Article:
For Obama, Would Another Fist Bump Be Too Cool?

Political advisers size up the big implications of a small gesture.

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Democratic insiders are speculating about whether Barack Obama and his wife, Michelle, will give each other their famous "fist bump" at the party's national convention next week, when he is scheduled to receive the presidential nomination.

Some party veterans think it's a bad idea. "It's too hip," says one. "It's a young people's thing that will turn off or puzzle older voters," who don't have much affinity for Obama so far.

On the other hand, the fist bump would probably further endear the Illinois senator to his legion of young fans, whom he is counting on to reconfigure the electorate with a high turnout in November. "For those under age 30, it would pay off," says a Democratic pollster, but he adds that it may not go over well with those over 60.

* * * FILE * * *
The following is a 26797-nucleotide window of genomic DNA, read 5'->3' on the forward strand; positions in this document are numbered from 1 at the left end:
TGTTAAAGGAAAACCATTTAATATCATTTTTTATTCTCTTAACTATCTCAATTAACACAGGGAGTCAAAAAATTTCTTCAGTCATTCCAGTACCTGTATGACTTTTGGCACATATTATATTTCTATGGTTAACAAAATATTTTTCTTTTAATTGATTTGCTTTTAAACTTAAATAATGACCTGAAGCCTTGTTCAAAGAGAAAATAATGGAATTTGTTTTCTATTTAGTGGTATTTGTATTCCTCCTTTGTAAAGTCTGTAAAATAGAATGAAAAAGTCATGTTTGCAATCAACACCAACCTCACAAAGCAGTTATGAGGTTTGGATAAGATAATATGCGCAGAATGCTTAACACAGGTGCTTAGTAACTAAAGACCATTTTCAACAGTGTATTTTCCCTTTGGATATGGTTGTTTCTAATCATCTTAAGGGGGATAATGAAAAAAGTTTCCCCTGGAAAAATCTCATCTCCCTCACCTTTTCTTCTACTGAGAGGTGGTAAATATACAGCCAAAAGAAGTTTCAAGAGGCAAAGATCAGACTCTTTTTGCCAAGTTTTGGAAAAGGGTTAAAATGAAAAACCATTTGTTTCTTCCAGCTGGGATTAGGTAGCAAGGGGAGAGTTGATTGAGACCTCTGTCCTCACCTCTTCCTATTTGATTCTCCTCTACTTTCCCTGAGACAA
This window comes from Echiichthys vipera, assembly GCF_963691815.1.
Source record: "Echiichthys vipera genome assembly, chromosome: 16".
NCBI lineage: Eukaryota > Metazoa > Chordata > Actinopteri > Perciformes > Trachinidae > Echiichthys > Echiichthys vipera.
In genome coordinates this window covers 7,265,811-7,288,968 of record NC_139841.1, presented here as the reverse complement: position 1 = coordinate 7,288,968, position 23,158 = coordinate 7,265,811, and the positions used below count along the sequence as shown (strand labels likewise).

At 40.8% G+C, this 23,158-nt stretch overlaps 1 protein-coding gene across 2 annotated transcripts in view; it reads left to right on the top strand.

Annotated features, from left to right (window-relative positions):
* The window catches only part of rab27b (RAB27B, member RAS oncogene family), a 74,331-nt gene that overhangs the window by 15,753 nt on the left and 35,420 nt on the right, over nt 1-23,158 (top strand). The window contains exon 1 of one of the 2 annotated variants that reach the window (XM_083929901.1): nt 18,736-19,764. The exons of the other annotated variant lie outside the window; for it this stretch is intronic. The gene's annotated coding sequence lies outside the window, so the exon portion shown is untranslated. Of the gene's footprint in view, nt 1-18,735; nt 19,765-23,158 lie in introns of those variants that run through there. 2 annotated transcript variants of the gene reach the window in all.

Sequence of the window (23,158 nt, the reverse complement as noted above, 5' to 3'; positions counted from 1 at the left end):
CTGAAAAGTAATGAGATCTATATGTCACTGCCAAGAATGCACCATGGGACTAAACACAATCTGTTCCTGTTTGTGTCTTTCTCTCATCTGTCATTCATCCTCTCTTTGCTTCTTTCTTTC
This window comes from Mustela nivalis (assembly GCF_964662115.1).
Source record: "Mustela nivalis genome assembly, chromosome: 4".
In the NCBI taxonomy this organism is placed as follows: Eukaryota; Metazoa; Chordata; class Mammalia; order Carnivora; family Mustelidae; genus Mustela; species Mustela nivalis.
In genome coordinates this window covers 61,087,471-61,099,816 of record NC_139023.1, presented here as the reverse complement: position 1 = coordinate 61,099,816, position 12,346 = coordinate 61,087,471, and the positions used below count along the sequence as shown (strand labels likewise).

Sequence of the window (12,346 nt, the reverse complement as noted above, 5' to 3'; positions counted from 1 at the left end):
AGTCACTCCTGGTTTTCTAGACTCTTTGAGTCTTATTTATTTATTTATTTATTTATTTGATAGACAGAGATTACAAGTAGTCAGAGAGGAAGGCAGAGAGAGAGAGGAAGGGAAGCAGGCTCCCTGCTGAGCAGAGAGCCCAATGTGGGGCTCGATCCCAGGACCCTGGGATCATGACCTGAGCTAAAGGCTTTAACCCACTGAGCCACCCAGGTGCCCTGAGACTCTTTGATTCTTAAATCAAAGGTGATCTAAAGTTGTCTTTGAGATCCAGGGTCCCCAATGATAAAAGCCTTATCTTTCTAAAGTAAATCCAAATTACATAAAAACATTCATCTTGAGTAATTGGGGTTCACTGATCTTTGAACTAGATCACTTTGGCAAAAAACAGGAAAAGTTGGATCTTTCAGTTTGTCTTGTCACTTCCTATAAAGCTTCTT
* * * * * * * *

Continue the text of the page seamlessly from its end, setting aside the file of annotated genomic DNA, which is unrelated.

The Obamas caused a stir with their celebratory fist bump at a victory rally in St. Paul, Minn., in June. It was picked up on YouTube and became fodder for endless commentary on cable TV and among bloggers, particularly after a Fox News host asked if the gesture was "a terrorist fist jab."